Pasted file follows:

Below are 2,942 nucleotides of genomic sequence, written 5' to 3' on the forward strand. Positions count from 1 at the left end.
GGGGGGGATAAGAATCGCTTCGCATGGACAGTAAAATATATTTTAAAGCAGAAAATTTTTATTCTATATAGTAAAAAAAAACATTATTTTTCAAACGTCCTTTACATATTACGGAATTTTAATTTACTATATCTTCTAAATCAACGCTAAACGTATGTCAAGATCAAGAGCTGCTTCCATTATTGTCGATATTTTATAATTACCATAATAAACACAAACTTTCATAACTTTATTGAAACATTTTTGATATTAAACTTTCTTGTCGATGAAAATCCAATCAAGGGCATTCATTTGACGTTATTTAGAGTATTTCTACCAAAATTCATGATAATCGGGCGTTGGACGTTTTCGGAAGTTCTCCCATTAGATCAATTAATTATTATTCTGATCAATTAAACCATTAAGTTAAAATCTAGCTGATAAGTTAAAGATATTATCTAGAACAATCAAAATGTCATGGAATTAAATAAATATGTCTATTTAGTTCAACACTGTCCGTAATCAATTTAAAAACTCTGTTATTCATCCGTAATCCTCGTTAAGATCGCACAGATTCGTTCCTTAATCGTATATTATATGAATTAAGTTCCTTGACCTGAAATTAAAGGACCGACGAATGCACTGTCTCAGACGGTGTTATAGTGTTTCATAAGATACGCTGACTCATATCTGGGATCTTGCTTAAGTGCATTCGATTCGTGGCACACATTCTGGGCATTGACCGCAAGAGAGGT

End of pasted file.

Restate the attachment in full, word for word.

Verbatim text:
Below are 2,942 nucleotides of genomic sequence, written 5' to 3' on the forward strand. Positions count from 1 at the left end.
GGGGGGGATAAGAATCGCTTCGCATGGACAGTAAAATATATTTTAAAGCAGAAAATTTTTATTCTATATAGTAAAAAAAAACATTATTTTTCAAACGTCCTTTACATATTACGGAATTTTAATTTACTATATCTTCTAAATCAACGCTAAACGTATGTCAAGATCAAGAGCTGCTTCCATTATTGTCGATATTTTATAATTACCATAATAAACACAAACTTTCATAACTTTATTGAAACATTTTTGATATTAAACTTTCTTGTCGATGAAAATCCAATCAAGGGCATTCATTTGACGTTATTTAGAGTATTTCTACCAAAATTCATGATAATCGGGCGTTGGACGTTTTCGGAAGTTCTCCCATTAGATCAATTAATTATTATTCTGATCAATTAAACCATTAAGTTAAAATCTAGCTGATAAGTTAAAGATATTATCTAGAACAATCAAAATGTCATGGAATTAAATAAATATGTCTATTTAGTTCAACACTGTCCGTAATCAATTTAAAAACTCTGTTATTCATCCGTAATCCTCGTTAAGATCGCACAGATTCGTTCCTTAATCGTATATTATATGAATTAAGTTCCTTGACCTGAAATTAAAGGACCGACGAATGCACTGTCTCAGACGGTGTTATAGTGTTTCATAAGATACGCTGACTCATATCTGGGATCTTGCTTAAGTGCATTCGATTCGTGGCACACATTCTGGGCATTGACCGCAAGAGAGGT